Vanessa Keng and Lee Changxi are a socially minded duo who met at university. Wanting to promote active ageing and independent living among Singapore’s elderly population, they co-founded The Golden Concepts, an e-commerce platform specialising in internationally sourced home assistive devices and mobility aids. Offering a wide variety of aids catering to different stages of the mobility spectrum, the company recently launched its own brand of designer walking canes, including one featuring Singapore’s national flower, the Vanda Miss Joaquim orchid. Low-income individuals can purchase The Golden Concepts products at generously subsidised prices rates via the Assistive Technology Fund.


Melbourne start-up Code the Future has ambitious plans for 2017: to engage 10,000 students in coding, eventually creating Australia’s youngest community of software developers. Its co-founder and director Will Egan recognised the need to revamp the nation’s coding and tech development curriculum after looking at his younger sister’s IT homework and realising that little progress had been made in the past seven years. In 2015, Code the Future’s open and free marketplace facilitated the exchanges of over 800 software developers and 2,000 teachers, who signed up to teach coding. The start-up was awarded $10,000 (AUD) at PwC’s 21st Century Minds Accelerator in 2016 for successfully targeting poor digital literacy and for empowering young people to pursue a career in IT.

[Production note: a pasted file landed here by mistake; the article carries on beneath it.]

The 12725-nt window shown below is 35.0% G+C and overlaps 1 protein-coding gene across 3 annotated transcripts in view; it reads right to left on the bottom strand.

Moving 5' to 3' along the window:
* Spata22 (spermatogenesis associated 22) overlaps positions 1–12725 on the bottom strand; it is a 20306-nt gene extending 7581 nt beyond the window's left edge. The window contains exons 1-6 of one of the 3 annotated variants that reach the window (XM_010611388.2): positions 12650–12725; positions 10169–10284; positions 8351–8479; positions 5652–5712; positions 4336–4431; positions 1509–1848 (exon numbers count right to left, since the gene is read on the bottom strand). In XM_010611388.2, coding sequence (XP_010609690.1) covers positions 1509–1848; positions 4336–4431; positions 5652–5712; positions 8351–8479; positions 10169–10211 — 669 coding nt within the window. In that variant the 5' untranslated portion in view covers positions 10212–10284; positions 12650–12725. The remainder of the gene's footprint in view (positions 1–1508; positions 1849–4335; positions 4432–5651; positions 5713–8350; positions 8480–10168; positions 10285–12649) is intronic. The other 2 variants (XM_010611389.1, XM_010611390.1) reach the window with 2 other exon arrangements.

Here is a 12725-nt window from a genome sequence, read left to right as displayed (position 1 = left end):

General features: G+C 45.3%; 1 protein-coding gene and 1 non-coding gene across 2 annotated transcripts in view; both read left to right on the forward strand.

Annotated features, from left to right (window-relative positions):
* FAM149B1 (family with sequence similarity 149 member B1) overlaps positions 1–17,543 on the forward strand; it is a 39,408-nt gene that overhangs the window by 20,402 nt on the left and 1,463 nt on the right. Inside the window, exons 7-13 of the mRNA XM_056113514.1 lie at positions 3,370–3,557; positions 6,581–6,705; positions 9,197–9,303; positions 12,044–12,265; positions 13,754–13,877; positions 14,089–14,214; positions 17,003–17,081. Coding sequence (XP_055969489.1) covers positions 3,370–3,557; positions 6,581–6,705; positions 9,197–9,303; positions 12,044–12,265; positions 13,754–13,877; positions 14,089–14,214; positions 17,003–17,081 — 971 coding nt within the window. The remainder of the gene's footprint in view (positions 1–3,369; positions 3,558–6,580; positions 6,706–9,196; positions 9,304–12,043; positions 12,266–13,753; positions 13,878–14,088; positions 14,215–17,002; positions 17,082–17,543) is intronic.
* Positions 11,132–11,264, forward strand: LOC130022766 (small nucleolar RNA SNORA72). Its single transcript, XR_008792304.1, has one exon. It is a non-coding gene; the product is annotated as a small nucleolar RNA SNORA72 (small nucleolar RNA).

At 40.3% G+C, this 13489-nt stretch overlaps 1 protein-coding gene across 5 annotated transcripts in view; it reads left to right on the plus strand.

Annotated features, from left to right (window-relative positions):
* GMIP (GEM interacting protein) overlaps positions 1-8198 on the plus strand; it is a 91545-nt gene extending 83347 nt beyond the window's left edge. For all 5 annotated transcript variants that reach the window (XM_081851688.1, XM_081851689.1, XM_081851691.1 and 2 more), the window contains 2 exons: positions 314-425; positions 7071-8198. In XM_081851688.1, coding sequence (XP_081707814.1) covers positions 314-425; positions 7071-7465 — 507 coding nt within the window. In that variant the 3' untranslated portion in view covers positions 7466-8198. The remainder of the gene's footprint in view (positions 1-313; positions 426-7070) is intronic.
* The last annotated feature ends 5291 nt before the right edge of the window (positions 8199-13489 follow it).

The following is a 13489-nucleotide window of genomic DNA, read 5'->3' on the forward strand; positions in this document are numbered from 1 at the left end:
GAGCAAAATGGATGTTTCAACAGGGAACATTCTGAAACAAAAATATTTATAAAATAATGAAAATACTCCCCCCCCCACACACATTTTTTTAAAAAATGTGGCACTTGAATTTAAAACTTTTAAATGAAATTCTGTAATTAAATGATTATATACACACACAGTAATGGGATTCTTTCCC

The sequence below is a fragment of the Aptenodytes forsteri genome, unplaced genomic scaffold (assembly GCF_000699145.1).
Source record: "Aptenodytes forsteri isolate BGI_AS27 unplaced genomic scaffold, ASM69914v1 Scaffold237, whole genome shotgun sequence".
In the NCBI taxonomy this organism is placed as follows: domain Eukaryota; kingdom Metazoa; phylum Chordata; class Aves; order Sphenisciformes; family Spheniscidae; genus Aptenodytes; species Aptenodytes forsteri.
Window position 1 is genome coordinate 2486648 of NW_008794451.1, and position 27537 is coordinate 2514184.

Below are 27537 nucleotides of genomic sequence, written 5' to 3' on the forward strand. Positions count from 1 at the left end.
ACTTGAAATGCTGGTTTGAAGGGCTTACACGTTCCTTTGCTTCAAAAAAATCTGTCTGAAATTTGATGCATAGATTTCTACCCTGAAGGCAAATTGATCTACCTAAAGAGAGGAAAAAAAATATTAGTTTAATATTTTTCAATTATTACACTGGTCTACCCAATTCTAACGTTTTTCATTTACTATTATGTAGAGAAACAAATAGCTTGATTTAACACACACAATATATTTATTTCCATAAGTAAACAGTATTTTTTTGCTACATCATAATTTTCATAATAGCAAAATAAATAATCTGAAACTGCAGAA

In the aftermath of the 2011 Tōhoku earthquake and tsunami, Japanese social entrepreneur Mio Yamamoto started her non-profit organisation, World In Tohoku (WIT), to help social ventures support disaster-affected areas. However, she also observed how some social entrepreneurs, despite their passion, lacked the needed business acumen to sustain their businesses. Today, WIT’s members—skills-based volunteers—are matched up with social entrepreneurs in disaster-affected areas, and impart their experience and skills as mentors, coaches or advisers to the various enterprises. Among WIT’s many beneficiaries include a Fukushima-based company looking to revitalise the Japanese craft of lacquerware and eventually expand its operations overseas, as well as a start-up hoping to internationalise its knowledge-sharing service for pre- and post-natal mothers.